Poe might get briefly namechecked in this bewilderingly incoherent horror movie that originally bore the title Edgar Allan Poe's The Black Cat but now seems to exist only as a retitled entry in, of all things, the Demons franchise. After Demons and Demons 2 produced by Dario Argento and directed by Lamberto Bava, the Demons 3 title was used for various films, including Bava's own entirely unrelated (and thoroughly useless) TV movie The Ogre, Umberto Lenzi's Black Demons and Michele Soavi's The Church. Soavi's The Sect became Demons 4, and Lamberto Bava's remake of his father Mario's horror classic Black Sunday (The Mask Of Satan) ended up as Demons 5: The Devil's Veil. And bringing up the rear is Luigi Cozzi's 1989 film Demons 6: De Profundis, originally called The Black Cat despite having absolutely nothing to do with Poe's The Black Cat beyond there being a black cat in it for about five seconds.
But it gets better! Whilst it's not a sequel to Demons, it is, incredibly, a sequel to Argento's Suspiria and Inferno. It's the alternative conclusion to the Three Mothers trilogy and if you thought Argento's actual Mother Of Tears was a laughable, incomprehensible mess (and let's be honest, it was), it is sanity and restraint compared to Cozzi's WTF offering. It kicks off in what appears to be standard slasher/giallo territory, only to pull back and reveal a crew making a film called The Black Cat. The lead actress Anna Ravenna (Ravenna - Raven - Poe - oh, forget it) is excited about her director husband's new horror project in which she'll play the evil witch Lavena, but she's immediately plagued by nightmares full of shonky optical effects, broken mirrors and a malfunctioning refrigerator. Or is Lavena really out to get her and sacrifice Anna's baby son so she can come back to life and rule the world or whatever? And what happens when she finds her husband (Urbano Barberini, who was in the first Demons movie) is actually playing away with a fellow actress (Caroline Munro) who's actually going to play Lavena?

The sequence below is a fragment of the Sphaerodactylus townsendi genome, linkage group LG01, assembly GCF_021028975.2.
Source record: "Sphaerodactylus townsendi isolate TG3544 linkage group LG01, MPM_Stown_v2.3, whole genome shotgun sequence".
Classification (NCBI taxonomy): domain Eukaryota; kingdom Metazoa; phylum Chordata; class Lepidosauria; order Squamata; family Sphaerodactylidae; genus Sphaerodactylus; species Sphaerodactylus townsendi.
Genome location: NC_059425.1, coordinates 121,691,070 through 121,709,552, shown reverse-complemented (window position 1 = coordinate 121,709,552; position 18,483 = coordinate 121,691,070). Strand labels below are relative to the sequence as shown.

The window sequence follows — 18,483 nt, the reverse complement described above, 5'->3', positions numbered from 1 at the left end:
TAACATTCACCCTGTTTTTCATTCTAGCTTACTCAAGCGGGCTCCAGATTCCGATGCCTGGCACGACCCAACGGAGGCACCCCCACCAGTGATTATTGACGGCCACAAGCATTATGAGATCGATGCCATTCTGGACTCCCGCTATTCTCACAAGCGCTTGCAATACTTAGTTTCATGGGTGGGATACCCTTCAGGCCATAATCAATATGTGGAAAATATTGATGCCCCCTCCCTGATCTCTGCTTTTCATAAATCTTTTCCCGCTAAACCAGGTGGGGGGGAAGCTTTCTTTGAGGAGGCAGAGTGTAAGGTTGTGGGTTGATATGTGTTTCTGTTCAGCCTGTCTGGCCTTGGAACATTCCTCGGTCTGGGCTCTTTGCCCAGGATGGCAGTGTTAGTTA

Light blobs, a ghost child on a TV set, random shots of the moon and an exploding occultist, that's what happens. Cozzi pulls all the stops out in terms of incident, gore and mayhem, shooting half of it with Argento-coloured lights and backing it all up with a synth/metal soundtrack. Obviously it doesn't work and you can understand why the damn thing has disappeared into obscurity: it's complete and utter tosh and crazier than Lucio Fulci and Argento's versions of the same title. Still, it's certainly not boring, and for fans of the madder Euro horror movies it's probably worth a look.